Roger Federer bids an emotional farewell to Tennis
Roger Federer had to eventually cease playing tennis professionally due to wear and tear brought on by time and normal human activity. Here is a man who first won Wimbledon two months after Carlos Alcaraz was born and was winning grand slam competitions before the iPhone was created, while Tony Blair was still the very popular prime minister.
His transformation from an erratic, bleach-blonde youngster with questionable fashion sense to one of the best, most confident, and elegant competitors has been a long-term act of determination, not fate. He wasn’t just gifted greatly. He was tough.
On 23rd September 2022, Roger Federer bid an emotional farewell to tennis. Last week, Federer declared that the three-day team competition, which was started by his management business, would be his last competition before retiring. He then made it obvious that the doubles match would be his final contest.
This farewell comes three weeks after Serena Williams, the holder of 23 major singles titles, bid farewell at the US Open following a loss in the third round. It raises concerns about the state of a game that he and she had long controlled and transcended.
Yesterday was his final match before entering retirement at age 41. He lost in doubles in the Laver Cup when playing with longtime adversary Rafael Nadal, bringing an end to his career as a professional athlete.
Federer and Nadal, representing Team Europe, lost against Frances Tiafoe and Jack Sock, representing Team World, 6-4, 6-7 (2/7), and 9-11.
In the Open era, which began in 1968, Federer won 1,251 singles matches and 103 career singles championships, both of which were second only to Jimmy Connors.
When at his best, from 2005 to 2007, Federer made an unprecedented 10 straight Grand Slam final appearances and won eight of them. By 2010, he had made it to 18 of the 19 major finals.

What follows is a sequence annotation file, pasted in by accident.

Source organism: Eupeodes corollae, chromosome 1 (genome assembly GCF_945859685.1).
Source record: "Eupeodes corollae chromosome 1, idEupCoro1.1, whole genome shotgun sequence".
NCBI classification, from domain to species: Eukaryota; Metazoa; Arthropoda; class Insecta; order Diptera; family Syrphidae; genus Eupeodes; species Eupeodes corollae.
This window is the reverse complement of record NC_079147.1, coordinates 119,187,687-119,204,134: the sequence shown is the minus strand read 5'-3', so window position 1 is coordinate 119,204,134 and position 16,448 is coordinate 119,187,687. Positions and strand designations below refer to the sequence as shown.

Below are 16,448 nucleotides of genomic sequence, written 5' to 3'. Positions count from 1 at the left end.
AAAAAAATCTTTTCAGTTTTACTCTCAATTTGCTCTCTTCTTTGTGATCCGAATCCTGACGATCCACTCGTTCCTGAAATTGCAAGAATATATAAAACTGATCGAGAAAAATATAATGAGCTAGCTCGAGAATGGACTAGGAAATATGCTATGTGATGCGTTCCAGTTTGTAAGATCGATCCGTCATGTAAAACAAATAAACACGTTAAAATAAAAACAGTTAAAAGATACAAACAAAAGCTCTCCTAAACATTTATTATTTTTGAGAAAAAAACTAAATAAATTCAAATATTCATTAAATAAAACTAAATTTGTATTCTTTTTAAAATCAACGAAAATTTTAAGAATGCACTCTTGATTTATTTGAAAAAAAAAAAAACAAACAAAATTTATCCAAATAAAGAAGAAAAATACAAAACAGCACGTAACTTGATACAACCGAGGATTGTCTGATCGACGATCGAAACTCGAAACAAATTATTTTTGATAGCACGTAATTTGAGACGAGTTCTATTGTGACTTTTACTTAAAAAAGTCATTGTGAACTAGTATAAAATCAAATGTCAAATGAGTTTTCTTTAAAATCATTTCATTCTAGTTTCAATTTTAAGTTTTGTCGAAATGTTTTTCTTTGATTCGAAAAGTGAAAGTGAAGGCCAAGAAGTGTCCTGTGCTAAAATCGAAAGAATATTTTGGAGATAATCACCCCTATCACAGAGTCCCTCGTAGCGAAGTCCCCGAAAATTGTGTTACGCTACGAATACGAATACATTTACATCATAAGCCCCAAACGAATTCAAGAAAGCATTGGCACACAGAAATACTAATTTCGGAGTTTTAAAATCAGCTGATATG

People will remember his strong forehand, one-handed backhand, immaculate footwork, extraordinarily effective serve, eagerness to get to the net, willingness to reinvent certain areas of his game, and most importantly for him his exceptional longevity more than his statistics.
When Roger Federer announced his retirement in London’s 02 Arena, there were so many tears shed.
There was hardly any dry area left in the enormous auditorium as he said goodbye alongside his oldest opponent, Rafael Nadal, and his family.
When Federer’s name was finally announced as he made his way onto the court, the noise of the crowd was so deafening that it drowned out the announcer’s voice entirely before he could finish introducing the Swiss and his doubles partner Nadal.
The 41-year-old was met with another booming cheer when having his accomplishments read out during the warmups, but the loudest roar came when Federer punched away a volley to give him and Nadal their first point of the match.
Federer made his comeback after more than a year away in front of a 17,500-person capacity audience at the O2 for a final dance alongside his great opponent on an exciting and unforgettable finish by the Thames.